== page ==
Elizabeth and Bob claim Ali hangs out with a bad crowd and repeatedly makes poor decisions. They say last year, their greatest fear became a reality, when Ali told them that she was sexually assaulted at a party. “Ali said that someone pushed her down, pulled her pants down and raped her in a driveway,” Elizabeth recalls.
Ali remembers that after a night of drinking at the party, she woke up on the lawn with her clothing disheveled. “I thought, ‘What just happened? Was I raped?'” she recalls. Ali says she called her boyfriend at the time, who told her to contact the police, and then went to the hospital, where her parents met her. Ali continues, “I told my parents a man pushed me down. I kind of lied about it, but I only think I lied about it because it was kind of a heat of the moment type thing.” She claims, “My mom made me feel like it was my fault I got raped at the party.”
Elizabeth says, “I think Ali got raped because she puts herself in dangerous situations.”
Ali claims that any time she shows any emotion, her mother’s solution is just to tell her to take some more medication. “My mom thinks just because I have an attitude or I’m crying, I need to go take my pills,” Ali says. “She thinks I always need to take my medicine, even if I’ve already taken it for the day.”
“I don’t say, ‘Go take pills,’ Elizabeth insists. “I say, ‘Have you taken your medicine?’ I will ask her that because when she doesn’t take her medicine, her speech patterns change, her behavior changes, she gets hostile. She gets extremely agitated by everything.”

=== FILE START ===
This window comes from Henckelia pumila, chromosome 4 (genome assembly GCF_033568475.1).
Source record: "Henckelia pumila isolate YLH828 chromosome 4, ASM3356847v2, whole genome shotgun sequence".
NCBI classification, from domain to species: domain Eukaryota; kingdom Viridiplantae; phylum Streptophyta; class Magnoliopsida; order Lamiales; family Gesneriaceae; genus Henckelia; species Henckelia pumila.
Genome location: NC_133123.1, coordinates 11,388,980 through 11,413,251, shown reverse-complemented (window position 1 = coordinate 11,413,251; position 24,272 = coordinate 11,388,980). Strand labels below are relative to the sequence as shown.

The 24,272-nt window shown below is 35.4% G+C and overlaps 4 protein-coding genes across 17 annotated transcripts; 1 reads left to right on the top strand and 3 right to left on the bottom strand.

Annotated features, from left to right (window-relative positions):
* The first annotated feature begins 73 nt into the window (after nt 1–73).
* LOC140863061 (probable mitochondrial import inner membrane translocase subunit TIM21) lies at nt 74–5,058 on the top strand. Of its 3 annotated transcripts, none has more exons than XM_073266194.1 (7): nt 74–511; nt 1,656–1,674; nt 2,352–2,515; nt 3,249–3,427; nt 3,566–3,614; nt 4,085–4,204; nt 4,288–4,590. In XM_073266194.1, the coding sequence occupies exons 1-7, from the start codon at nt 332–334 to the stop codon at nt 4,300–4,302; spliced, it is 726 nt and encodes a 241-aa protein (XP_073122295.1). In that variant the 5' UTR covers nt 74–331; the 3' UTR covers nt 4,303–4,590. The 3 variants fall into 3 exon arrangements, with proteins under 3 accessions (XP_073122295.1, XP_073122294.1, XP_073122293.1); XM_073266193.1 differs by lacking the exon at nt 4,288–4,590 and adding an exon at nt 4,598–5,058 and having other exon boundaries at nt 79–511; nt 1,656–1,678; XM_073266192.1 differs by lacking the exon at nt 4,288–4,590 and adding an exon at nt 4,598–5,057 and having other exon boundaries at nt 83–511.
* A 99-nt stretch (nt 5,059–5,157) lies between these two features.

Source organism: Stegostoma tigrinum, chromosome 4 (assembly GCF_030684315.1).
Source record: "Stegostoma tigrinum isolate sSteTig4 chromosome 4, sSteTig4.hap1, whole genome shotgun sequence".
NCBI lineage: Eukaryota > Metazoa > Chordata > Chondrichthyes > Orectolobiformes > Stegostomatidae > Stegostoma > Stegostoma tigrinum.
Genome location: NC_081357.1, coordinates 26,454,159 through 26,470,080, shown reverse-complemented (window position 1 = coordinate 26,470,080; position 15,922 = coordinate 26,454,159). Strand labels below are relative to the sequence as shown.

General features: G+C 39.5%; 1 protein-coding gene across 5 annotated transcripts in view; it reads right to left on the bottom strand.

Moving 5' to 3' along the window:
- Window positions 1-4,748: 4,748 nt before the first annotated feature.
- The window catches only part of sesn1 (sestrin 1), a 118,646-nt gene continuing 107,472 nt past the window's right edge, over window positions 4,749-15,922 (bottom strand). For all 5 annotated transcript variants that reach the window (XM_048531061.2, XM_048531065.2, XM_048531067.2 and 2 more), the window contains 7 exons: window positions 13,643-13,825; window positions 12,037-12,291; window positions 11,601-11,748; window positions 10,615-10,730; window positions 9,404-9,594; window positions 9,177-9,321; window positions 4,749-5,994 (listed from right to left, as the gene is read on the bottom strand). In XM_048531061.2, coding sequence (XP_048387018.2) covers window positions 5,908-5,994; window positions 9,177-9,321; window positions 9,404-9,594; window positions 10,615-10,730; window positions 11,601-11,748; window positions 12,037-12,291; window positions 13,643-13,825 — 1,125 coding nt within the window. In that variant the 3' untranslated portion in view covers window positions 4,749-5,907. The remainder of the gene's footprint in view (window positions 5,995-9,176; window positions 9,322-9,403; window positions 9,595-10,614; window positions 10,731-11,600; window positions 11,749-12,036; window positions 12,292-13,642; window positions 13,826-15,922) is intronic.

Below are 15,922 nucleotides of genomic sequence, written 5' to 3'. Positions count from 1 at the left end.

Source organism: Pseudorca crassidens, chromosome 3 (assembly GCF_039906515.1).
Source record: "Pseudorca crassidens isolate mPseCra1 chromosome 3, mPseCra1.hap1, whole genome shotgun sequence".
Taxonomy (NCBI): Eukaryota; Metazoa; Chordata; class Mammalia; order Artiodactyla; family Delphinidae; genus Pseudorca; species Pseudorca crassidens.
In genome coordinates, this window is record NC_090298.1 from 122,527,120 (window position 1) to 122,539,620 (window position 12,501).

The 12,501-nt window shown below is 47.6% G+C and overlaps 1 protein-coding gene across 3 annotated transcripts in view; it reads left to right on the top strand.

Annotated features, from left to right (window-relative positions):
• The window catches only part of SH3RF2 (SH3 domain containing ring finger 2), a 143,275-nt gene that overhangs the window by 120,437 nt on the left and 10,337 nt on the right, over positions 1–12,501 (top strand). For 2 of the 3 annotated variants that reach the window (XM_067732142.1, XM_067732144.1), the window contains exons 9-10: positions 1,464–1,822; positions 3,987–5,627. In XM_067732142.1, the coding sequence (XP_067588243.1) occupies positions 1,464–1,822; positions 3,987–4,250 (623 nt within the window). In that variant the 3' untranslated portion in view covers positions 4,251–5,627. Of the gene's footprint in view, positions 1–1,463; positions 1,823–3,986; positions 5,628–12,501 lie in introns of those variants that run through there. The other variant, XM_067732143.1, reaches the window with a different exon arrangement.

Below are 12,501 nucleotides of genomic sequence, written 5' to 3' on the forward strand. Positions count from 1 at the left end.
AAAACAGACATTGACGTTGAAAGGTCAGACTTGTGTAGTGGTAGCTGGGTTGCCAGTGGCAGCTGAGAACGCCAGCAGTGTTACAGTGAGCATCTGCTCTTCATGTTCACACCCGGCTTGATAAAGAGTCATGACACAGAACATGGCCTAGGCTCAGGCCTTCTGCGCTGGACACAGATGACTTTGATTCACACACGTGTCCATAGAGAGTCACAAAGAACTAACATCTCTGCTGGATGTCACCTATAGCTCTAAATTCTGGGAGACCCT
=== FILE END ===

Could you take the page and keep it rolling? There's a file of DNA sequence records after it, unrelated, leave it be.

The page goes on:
Dr. Phil says, “I went through all of your interviews, and there are a lot of diagnoses being thrown around … We have diagnostic criteria for these things. You don’t just decide you have it and go get some pills.”
“The psychiatrists have diagnosed her with it,” Elizabeth replies. “They’re the experts. If they say something’s wrong with her, and this is what she should take … ”
“Then you just do it?” Dr. Phil asks. “If an expert says something, then you just do it? I like this, because I’m getting ready to say some stuff.” Dr. Phil assures Elizabeth, “You came to the right place.” He turns to Ali and warns, “I am going to be your worst nightmare.”
In a previously recorded interview, Elizabeth and Bob say they recently let Ali’s fiancé move in, rent free. “She pitched to us that if he was there, he would help her clean her room. She would get a job. She wouldn’t be so lonely in the daytime,” Elizabeth explains. “We thought maybe then she wouldn’t be driving around doing stupid stuff. But that hasn’t happened.”
Bob says, “Ali’s fiancé does not work, and he does not give us any money to live there. The rules we established when he moved in were that Ali had to keep her room clean, do the dishes — and that’s pretty much it.”
Onstage, Dr. Phil says to the parents, “Are y’all jacking with me?” He turns to Elizabeth and adds, “He’s living in that room with her, and [you have said] you don’t worry about her getting pregnant, because she’s overweight.”
“That was dumb on my part,” Elizabeth admits.
Dr. Phil tells Elizabeth and Bob, “You should kick the fiancé out of the house before dark. Period.” He also offers to make a life coach available to help Ali put together a 30-day transition plan for getting out on her own. “If she remains in your house for even this transition period, then she has to do what she has to do, or you take her to a shelter,” Dr. Phil tells the parents. “If she doesn’t do that, then you change the locks. I will call you a locksmith.” He asks, “Do I have your commitment on that?”
Bob and Elizabeth both agree.